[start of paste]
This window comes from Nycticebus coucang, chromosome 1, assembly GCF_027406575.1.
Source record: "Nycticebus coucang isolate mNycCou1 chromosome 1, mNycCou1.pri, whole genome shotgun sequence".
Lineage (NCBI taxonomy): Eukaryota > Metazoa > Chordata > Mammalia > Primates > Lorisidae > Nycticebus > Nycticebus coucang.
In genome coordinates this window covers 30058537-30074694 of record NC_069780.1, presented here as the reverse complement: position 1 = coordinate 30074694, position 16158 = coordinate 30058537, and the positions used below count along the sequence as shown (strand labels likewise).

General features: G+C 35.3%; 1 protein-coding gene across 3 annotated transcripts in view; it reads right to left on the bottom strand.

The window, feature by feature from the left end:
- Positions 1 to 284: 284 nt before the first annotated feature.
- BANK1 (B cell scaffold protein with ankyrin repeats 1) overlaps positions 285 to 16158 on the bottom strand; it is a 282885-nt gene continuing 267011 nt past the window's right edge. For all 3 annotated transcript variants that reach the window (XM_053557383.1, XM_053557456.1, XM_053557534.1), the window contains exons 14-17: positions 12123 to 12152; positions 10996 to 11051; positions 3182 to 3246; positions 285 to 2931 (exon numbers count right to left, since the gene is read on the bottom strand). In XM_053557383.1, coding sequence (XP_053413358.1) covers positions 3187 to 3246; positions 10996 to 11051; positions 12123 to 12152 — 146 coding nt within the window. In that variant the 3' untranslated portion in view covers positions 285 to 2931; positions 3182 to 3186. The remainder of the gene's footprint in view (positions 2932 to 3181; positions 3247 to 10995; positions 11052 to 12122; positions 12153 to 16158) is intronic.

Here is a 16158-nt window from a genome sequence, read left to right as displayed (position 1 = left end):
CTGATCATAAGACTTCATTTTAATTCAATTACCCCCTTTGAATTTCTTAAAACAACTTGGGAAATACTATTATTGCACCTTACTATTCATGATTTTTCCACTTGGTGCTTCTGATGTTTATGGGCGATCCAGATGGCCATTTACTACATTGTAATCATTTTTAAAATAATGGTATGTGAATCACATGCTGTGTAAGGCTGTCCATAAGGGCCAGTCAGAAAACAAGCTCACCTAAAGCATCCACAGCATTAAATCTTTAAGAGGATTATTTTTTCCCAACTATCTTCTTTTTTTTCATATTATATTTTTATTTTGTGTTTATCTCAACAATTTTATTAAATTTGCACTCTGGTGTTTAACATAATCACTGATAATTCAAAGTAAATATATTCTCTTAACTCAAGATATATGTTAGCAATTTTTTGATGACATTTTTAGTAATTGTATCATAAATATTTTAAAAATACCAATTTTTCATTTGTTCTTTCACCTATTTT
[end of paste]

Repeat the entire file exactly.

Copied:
This window comes from Nycticebus coucang, chromosome 1, assembly GCF_027406575.1.
Source record: "Nycticebus coucang isolate mNycCou1 chromosome 1, mNycCou1.pri, whole genome shotgun sequence".
Lineage (NCBI taxonomy): Eukaryota > Metazoa > Chordata > Mammalia > Primates > Lorisidae > Nycticebus > Nycticebus coucang.
In genome coordinates this window covers 30058537-30074694 of record NC_069780.1, presented here as the reverse complement: position 1 = coordinate 30074694, position 16158 = coordinate 30058537, and the positions used below count along the sequence as shown (strand labels likewise).

General features: G+C 35.3%; 1 protein-coding gene across 3 annotated transcripts in view; it reads right to left on the bottom strand.

The window, feature by feature from the left end:
- Positions 1 to 284: 284 nt before the first annotated feature.
- BANK1 (B cell scaffold protein with ankyrin repeats 1) overlaps positions 285 to 16158 on the bottom strand; it is a 282885-nt gene continuing 267011 nt past the window's right edge. For all 3 annotated transcript variants that reach the window (XM_053557383.1, XM_053557456.1, XM_053557534.1), the window contains exons 14-17: positions 12123 to 12152; positions 10996 to 11051; positions 3182 to 3246; positions 285 to 2931 (exon numbers count right to left, since the gene is read on the bottom strand). In XM_053557383.1, coding sequence (XP_053413358.1) covers positions 3187 to 3246; positions 10996 to 11051; positions 12123 to 12152 — 146 coding nt within the window. In that variant the 3' untranslated portion in view covers positions 285 to 2931; positions 3182 to 3186. The remainder of the gene's footprint in view (positions 2932 to 3181; positions 3247 to 10995; positions 11052 to 12122; positions 12153 to 16158) is intronic.

Here is a 16158-nt window from a genome sequence, read left to right as displayed (position 1 = left end):
CTGATCATAAGACTTCATTTTAATTCAATTACCCCCTTTGAATTTCTTAAAACAACTTGGGAAATACTATTATTGCACCTTACTATTCATGATTTTTCCACTTGGTGCTTCTGATGTTTATGGGCGATCCAGATGGCCATTTACTACATTGTAATCATTTTTAAAATAATGGTATGTGAATCACATGCTGTGTAAGGCTGTCCATAAGGGCCAGTCAGAAAACAAGCTCACCTAAAGCATCCACAGCATTAAATCTTTAAGAGGATTATTTTTTCCCAACTATCTTCTTTTTTTTCATATTATATTTTTATTTTGTGTTTATCTCAACAATTTTATTAAATTTGCACTCTGGTGTTTAACATAATCACTGATAATTCAAAGTAAATATATTCTCTTAACTCAAGATATATGTTAGCAATTTTTTGATGACATTTTTAGTAATTGTATCATAAATATTTTAAAAATACCAATTTTTCATTTGTTCTTTCACCTATTTT